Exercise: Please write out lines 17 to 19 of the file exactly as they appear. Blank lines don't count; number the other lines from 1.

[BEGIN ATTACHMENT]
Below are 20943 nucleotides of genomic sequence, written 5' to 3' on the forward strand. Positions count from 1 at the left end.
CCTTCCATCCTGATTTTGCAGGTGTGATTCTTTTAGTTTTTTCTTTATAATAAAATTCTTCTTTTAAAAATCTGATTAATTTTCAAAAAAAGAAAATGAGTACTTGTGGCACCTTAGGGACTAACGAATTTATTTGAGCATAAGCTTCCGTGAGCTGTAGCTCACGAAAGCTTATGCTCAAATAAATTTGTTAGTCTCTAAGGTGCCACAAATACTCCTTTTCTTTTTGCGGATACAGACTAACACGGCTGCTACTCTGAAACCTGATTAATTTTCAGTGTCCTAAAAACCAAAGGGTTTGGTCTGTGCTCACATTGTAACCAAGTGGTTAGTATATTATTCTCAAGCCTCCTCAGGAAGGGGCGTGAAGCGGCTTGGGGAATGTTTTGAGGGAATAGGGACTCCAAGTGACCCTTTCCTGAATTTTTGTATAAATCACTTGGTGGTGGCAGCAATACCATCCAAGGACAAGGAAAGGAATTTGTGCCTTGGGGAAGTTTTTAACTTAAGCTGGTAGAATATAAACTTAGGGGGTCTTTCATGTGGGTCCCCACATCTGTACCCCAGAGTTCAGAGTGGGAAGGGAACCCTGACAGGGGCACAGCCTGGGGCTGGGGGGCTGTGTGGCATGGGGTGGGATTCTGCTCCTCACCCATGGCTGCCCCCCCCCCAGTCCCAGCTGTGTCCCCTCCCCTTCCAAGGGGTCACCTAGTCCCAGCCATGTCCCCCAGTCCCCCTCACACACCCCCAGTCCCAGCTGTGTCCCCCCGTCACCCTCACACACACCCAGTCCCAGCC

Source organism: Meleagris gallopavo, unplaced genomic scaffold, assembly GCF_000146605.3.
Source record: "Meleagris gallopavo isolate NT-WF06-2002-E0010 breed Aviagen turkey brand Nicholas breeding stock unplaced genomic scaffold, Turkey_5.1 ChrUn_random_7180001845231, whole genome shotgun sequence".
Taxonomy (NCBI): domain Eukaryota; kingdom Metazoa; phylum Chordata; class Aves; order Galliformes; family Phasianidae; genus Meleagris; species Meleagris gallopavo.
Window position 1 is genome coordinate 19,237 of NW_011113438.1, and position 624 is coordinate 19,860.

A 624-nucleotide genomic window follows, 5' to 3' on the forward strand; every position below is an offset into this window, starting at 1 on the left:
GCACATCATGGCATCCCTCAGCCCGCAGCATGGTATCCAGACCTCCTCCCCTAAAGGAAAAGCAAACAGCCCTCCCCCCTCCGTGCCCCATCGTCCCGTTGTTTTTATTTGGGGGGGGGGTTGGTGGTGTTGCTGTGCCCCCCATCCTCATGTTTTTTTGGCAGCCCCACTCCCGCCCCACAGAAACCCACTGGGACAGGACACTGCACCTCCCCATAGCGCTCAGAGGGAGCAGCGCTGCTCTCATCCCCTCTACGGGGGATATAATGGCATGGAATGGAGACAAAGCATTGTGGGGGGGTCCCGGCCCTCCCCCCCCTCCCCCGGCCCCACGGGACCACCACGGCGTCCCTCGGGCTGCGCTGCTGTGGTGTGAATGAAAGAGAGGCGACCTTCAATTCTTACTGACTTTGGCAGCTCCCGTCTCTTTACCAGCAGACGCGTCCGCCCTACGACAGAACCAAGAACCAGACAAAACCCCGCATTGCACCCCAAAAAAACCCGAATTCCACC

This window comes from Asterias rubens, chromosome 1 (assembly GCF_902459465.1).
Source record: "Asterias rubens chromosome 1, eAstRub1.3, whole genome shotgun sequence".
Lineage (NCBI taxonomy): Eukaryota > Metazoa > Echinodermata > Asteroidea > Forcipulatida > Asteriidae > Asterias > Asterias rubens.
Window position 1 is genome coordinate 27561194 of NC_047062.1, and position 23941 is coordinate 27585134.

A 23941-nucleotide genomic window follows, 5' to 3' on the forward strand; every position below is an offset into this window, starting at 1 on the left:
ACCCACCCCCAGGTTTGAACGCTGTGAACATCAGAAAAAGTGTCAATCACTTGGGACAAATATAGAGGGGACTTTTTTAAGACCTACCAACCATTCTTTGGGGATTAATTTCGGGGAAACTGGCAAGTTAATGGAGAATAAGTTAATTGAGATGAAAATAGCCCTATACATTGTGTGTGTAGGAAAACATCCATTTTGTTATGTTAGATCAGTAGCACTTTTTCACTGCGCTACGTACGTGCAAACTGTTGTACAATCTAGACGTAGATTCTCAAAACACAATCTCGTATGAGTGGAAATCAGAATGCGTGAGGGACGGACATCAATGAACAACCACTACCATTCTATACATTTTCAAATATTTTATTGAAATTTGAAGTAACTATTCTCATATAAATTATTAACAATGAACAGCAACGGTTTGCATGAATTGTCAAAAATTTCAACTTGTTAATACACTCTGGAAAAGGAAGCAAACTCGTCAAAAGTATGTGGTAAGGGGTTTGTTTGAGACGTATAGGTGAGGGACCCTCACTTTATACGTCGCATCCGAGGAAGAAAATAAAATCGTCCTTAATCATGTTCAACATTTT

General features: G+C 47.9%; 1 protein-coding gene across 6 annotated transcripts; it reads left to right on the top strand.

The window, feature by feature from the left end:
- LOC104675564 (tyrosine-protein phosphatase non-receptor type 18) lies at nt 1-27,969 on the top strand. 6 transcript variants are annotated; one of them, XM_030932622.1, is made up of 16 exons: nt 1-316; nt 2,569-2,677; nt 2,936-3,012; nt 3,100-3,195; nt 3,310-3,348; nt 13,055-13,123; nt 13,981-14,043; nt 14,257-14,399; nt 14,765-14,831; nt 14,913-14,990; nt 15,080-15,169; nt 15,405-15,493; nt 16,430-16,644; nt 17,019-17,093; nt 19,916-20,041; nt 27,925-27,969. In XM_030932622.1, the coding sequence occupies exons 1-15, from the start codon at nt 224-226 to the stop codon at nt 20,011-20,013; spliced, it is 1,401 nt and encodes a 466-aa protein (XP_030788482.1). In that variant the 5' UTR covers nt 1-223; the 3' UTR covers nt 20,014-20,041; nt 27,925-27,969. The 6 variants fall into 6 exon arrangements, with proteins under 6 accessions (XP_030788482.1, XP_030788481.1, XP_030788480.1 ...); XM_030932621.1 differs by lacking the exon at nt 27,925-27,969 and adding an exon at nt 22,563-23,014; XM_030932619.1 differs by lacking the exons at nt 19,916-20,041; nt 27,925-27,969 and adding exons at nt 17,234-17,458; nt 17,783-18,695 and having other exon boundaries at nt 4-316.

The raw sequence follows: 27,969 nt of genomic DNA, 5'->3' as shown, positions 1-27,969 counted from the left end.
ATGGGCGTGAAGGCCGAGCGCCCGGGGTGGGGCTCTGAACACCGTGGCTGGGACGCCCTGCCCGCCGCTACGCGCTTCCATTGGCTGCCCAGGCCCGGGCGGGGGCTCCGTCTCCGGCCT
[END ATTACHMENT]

- LOC104675564 (tyrosine-protein phosphatase non-receptor type 18) lies at nt 1-27,969 on the top strand. 6 transcript variants are annotated; one of them, XM_030932622.1, is made up of 16 exons: nt 1-316; nt 2,569-2,677; nt 2,936-3,012; nt 3,100-3,195; nt 3,310-3,348; nt 13,055-13,123; nt 13,981-14,043; nt 14,257-14,399; nt 14,765-14,831; nt 14,913-14,990; nt 15,080-15,169; nt 15,405-15,493; nt 16,430-16,644; nt 17,019-17,093; nt 19,916-20,041; nt 27,925-27,969. In XM_030932622.1, the coding sequence occupies exons 1-15, from the start codon at nt 224-226 to the stop codon at nt 20,011-20,013; spliced, it is 1,401 nt and encodes a 466-aa protein (XP_030788482.1). In that variant the 5' UTR covers nt 1-223; the 3' UTR covers nt 20,014-20,041; nt 27,925-27,969. The 6 variants fall into 6 exon arrangements, with proteins under 6 accessions (XP_030788482.1, XP_030788481.1, XP_030788480.1 ...); XM_030932621.1 differs by lacking the exon at nt 27,925-27,969 and adding an exon at nt 22,563-23,014; XM_030932619.1 differs by lacking the exons at nt 19,916-20,041; nt 27,925-27,969 and adding exons at nt 17,234-17,458; nt 17,783-18,695 and having other exon boundaries at nt 4-316.

The raw sequence follows: 27,969 nt of genomic DNA, 5'->3' as shown, positions 1-27,969 counted from the left end.
ATGGGCGTGAAGGCCGAGCGCCCGGGGTGGGGCTCTGAACACCGTGGCTGGGACGCCCTGCCCGCCGCTACGCGCTTCCATTGGCTGCCCAGGCCCGGGCGGGGGCTCCGTCTCCGGCCT